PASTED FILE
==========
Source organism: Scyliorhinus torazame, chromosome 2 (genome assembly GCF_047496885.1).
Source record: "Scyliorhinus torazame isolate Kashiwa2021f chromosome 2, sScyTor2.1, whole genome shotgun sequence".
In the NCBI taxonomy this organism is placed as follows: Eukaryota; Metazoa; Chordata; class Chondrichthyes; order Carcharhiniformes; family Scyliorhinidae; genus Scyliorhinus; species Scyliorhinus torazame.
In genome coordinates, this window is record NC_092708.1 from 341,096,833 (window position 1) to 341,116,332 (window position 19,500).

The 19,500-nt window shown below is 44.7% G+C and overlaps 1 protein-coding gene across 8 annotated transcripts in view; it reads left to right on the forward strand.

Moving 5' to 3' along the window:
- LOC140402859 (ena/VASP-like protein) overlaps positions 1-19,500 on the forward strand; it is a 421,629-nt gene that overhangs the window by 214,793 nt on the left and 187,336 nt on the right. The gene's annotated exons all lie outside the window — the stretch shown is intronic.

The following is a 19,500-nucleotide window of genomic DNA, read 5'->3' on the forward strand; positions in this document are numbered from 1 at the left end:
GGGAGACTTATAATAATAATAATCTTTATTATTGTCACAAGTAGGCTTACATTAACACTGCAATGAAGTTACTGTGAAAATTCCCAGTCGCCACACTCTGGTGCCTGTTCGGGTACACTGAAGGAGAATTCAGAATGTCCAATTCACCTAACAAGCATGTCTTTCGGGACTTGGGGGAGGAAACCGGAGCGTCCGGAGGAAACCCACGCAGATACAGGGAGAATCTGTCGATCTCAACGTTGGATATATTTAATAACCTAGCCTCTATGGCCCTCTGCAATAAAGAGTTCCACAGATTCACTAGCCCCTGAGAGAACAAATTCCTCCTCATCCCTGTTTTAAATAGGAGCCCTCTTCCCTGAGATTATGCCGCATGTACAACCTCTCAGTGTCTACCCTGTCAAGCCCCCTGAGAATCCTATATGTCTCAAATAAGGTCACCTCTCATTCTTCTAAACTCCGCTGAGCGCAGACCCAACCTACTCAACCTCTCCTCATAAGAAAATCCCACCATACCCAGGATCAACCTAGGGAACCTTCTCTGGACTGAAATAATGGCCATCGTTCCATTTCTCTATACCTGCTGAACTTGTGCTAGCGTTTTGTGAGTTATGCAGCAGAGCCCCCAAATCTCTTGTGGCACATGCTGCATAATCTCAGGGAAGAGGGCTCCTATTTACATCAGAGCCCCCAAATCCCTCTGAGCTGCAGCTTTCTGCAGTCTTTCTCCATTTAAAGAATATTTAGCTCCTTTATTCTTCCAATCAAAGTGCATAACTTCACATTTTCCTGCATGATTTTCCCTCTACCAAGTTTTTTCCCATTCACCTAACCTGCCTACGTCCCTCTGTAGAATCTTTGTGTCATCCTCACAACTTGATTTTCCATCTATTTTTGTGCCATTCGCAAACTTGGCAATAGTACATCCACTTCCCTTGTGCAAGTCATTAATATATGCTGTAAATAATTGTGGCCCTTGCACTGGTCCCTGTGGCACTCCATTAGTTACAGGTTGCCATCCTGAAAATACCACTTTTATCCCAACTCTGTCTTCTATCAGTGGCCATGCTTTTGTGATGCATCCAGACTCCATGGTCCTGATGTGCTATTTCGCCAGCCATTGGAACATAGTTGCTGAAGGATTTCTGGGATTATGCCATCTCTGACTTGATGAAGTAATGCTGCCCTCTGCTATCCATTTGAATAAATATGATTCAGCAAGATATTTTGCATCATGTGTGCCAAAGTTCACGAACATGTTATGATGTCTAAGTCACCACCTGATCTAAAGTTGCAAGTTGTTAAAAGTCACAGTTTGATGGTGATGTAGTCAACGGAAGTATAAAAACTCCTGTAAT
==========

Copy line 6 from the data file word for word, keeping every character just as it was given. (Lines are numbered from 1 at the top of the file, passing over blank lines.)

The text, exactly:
Moving 5' to 3' along the window: